Filer-based data protection models always operate at the LUN level. Snapshots Network Appliance Inc. 9 . In addition. avoiding single points of failure. The library and drives could alternatively be SCSI-attached to the filers or attached via Gigabit Ethernet if an NDMP-compliant tape library is in use. For simplicity. The filers are also attached to a second SAN for tape backup. Filer-based data protection should not be considered in situations where file systems span multiple LUNs via VERITAS Volume Manager or a similar product. Zoning can be configured to support attaching tape devices to the SAN if using a third switch is not desired. this diagram does not reflect the Ethernet management network that must exist for managing Network Appliance filers. Incremental operations will properly transfer all changed blocks within the LUN. The diagram below represents a network and storage diagram for the servers and devices used in the filer-based data protection models below.TECHNICAL REPORT the application SAN. The backup server and the filers are all connected to a private Ethernet network for controlling backup and recovery operations. they should not be considered when selective restoration of files within the LUN is a requirement. Application Server Application Server Legend Application SAN NDMP Tape SAN Ethernet Backup Network Backup Server Figure 3) Filer-Based SAN Backup/Recovery Diagram The above diagram depicts a SAN with two application servers and two filers redundantly attached to two fabric switches. 3. The filer has no method of interpreting the data within the LUN itself. In addition.2.1. full backup and recovery operations are significantly faster when performed native to the filer instead of through the application SAN.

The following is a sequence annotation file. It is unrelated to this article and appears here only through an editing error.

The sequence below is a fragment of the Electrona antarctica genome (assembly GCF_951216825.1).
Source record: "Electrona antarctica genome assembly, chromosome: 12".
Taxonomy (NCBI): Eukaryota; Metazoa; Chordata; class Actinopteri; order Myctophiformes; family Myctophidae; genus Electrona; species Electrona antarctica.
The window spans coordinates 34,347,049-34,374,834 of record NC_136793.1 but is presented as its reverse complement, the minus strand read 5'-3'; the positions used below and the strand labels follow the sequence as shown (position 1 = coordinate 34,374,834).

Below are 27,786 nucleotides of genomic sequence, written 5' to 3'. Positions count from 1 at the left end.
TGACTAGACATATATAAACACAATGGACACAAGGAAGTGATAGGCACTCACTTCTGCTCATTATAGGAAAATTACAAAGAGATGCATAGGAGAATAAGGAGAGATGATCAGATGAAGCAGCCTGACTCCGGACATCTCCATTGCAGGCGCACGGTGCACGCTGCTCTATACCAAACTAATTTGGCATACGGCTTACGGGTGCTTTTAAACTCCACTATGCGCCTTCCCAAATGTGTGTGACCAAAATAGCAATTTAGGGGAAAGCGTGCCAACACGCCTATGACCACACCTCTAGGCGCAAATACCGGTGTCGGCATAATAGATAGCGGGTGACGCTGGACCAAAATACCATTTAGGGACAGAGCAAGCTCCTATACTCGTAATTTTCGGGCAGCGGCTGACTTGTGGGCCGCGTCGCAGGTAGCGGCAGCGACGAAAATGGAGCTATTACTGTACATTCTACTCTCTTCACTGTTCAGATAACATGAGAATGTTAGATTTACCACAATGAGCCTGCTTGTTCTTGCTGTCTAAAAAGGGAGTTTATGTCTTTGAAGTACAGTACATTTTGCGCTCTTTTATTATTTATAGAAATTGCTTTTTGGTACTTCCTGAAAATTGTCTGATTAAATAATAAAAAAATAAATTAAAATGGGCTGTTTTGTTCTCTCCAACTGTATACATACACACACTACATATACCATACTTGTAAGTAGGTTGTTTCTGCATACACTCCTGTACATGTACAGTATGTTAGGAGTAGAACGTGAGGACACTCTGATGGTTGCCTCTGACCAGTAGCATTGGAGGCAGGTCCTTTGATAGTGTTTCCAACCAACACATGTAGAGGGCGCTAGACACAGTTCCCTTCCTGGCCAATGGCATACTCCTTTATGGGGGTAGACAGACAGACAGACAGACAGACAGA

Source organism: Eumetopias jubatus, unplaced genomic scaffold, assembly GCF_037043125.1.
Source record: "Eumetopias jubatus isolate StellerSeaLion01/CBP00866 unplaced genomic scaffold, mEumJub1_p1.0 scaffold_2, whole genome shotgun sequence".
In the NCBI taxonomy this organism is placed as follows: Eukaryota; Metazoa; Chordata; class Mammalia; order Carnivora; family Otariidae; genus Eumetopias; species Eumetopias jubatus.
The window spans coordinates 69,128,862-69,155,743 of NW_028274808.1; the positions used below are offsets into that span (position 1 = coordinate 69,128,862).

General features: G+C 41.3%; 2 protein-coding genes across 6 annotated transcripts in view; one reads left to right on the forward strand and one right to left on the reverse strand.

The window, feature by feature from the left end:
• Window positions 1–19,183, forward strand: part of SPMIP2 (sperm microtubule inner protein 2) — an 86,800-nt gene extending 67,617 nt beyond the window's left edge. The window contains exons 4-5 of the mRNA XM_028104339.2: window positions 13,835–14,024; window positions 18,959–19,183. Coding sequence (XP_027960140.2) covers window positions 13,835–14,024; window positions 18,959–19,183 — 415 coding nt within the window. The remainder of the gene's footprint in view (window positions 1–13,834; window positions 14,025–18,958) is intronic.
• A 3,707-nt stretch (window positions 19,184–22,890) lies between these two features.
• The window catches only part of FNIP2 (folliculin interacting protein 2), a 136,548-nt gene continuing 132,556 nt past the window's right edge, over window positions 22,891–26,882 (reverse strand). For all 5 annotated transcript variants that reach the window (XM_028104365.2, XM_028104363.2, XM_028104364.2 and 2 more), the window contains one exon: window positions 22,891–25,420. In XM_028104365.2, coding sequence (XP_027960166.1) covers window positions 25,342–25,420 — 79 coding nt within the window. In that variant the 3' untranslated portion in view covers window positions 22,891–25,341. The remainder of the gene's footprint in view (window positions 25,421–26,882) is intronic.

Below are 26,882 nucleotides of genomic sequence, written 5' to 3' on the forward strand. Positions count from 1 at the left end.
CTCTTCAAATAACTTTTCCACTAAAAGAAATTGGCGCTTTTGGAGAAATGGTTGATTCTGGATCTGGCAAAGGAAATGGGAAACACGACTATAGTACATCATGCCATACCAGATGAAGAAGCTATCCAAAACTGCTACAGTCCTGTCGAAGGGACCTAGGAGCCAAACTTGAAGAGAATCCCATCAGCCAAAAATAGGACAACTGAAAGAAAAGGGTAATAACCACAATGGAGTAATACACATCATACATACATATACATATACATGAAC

SnapMirror works very well in LAN and WAN environments where bandwidth is limited. When restoring a single LUN.2. These scripts must first make the data within the LUN consistent. the application is returned to normal operation. LUN cloning is typically only done when the cloned LUN is needed for a short amount of time. placing an application in hot backup mode.TECHNICAL REPORT Snapshots are the most basic element of all filer-based data protection scenarios discussed in this paper.2. Since the internal scheduling mechanism for Snapshot creation within Data ONTAP has no means of ensuring that the data within a LUN is in a consistent state. and then block-level incremental updates thereafter. This could be accomplished by quiescing a database. it must be taken offline or unmapped prior to recovery if the LUN has not been destroyed. or environments where transaction logs are maintained. SnapRestore SnapRestore will revert a LUN or an entire volume containing LUNs to a previous state in only a few seconds. Due to the issues discussed previously. without requiring a reboot of the filer. Scripts are set up to create Snapshots as previous mentioned and then initiate the SnapMirror update to the remote filer or NearStore appliance. such as database applications. regardless of volume size or utilization. 10 . Finally. All of the methods discussed below operate with either explicitly named Snapshots. If the LUN needs to be restored to a previous version permanently. SnapMirror SnapMirror asynchronously transfers volumes or qtrees from a source filer to a destination filer or NearStore. Furthermore. Snapshot creation with LUNs must be controlled by host systems. Network Appliance Inc. This will be extremely time-consuming for large LUNs. 3. SnapRestore can revert the LUN to a previous version nearly instantaneously. Snapshot creation will take only a few seconds. the LUN can be cloned as described in the Data ONTAP SAN System Administrator Guide available online at the Network Appliance NOW Web site—registration is required. regardless of size or utilization. On the other hand. This makes SnapRestore ideal for environments where very large LUNs are in use. the SnapRestore operation takes effect immediately. Thus.2. Cloning a LUN from a version contained in a Snapshot will cause that Snapshot to be locked. Next. SnapMirror Snapshot creation and updates are controlled by a schedule local to the filer. use. Either SnapDrive or batch files and scripts should be used on a host that has administrative access to the filer. or will create. and destroy Snapshots as required. This involves an initial baseline transfer. SnapRestore dramatically increases application availability. providing extremely fast recovery times for business-critical applications such as databases and groupware. The UNIX cron or Windows Task Scheduler service can then be used to execute this script at specified intervals. Host-based methods would require that all the data within the LUN be recovered block by block or file by file. the SnapRestore feature discussed in the next section should be used.3. Normally. or even taking the application offline in extreme cases. These operations can be scheduled on the host system using the UNIX cron utility or Windows Task Scheduler service. scheduled Snapshots should be disabled for all volumes that contain LUNs. 3. To recover a LUN from a Snapshot. the Snapshot can only be deleted if the LUN is destroyed and recreated. As a result. use the rsh or ssh command to create the Snapshot on the filer.